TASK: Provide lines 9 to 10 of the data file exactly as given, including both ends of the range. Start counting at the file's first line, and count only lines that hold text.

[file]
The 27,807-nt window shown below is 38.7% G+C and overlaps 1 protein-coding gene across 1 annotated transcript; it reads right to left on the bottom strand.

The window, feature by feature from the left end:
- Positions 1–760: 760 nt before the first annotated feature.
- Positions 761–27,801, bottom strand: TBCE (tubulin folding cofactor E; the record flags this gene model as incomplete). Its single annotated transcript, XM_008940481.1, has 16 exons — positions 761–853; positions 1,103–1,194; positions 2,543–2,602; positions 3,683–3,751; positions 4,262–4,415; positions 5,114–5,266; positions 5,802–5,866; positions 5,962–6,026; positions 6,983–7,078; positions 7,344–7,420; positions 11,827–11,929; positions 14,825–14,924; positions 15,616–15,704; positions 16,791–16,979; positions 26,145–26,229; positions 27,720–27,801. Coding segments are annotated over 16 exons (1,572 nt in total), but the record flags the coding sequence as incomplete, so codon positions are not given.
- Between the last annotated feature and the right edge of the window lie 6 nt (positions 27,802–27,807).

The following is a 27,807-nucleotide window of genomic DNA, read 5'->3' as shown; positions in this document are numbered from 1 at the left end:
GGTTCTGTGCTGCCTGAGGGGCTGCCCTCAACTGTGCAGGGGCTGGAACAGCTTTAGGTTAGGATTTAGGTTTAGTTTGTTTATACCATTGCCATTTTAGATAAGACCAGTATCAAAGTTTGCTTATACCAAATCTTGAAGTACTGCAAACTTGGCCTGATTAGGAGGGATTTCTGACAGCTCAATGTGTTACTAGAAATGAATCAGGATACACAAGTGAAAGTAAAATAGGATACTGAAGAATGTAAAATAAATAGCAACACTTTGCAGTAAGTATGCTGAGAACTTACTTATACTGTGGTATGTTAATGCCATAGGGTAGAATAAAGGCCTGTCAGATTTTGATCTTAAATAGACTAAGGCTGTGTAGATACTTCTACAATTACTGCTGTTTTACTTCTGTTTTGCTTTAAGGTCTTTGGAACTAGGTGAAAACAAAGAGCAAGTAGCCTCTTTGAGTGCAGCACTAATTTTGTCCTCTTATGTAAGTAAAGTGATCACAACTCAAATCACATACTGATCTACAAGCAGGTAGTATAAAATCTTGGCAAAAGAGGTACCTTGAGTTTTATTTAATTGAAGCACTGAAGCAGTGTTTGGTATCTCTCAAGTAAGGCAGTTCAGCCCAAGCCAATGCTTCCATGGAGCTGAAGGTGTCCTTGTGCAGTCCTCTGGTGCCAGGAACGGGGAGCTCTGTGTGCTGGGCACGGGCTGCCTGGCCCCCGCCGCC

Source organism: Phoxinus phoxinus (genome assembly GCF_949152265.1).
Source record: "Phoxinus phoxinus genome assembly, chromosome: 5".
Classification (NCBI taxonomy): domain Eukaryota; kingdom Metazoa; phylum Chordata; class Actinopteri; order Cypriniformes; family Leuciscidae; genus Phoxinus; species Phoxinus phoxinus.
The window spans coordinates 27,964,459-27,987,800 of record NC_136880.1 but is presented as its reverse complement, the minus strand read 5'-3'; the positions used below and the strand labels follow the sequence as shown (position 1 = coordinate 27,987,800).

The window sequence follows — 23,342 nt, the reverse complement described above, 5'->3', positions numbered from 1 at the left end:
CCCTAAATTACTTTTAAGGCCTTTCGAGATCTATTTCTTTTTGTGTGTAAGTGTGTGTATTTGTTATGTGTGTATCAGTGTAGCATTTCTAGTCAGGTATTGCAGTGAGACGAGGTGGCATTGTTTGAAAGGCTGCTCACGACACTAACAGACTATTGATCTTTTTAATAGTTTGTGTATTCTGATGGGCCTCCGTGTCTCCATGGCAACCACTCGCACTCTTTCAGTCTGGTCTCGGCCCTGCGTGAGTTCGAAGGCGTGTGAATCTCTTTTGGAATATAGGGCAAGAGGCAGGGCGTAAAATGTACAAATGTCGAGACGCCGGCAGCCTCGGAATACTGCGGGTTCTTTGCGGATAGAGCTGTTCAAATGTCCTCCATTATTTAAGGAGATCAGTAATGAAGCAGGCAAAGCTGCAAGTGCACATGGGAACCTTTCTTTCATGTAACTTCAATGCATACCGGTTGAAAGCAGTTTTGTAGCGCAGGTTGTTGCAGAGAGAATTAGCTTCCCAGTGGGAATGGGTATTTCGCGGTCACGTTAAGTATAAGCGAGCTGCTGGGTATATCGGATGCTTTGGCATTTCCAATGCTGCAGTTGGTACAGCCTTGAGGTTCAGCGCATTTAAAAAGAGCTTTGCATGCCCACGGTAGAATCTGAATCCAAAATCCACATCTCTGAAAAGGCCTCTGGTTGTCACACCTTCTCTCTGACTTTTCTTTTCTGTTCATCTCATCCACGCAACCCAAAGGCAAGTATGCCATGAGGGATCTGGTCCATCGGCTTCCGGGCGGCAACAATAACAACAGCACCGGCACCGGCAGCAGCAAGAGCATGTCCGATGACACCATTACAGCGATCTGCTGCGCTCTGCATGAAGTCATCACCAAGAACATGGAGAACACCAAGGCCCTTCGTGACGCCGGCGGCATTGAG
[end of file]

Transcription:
Source record: "Phoxinus phoxinus genome assembly, chromosome: 5".
Classification (NCBI taxonomy): domain Eukaryota; kingdom Metazoa; phylum Chordata; class Actinopteri; order Cypriniformes; family Leuciscidae; genus Phoxinus; species Phoxinus phoxinus.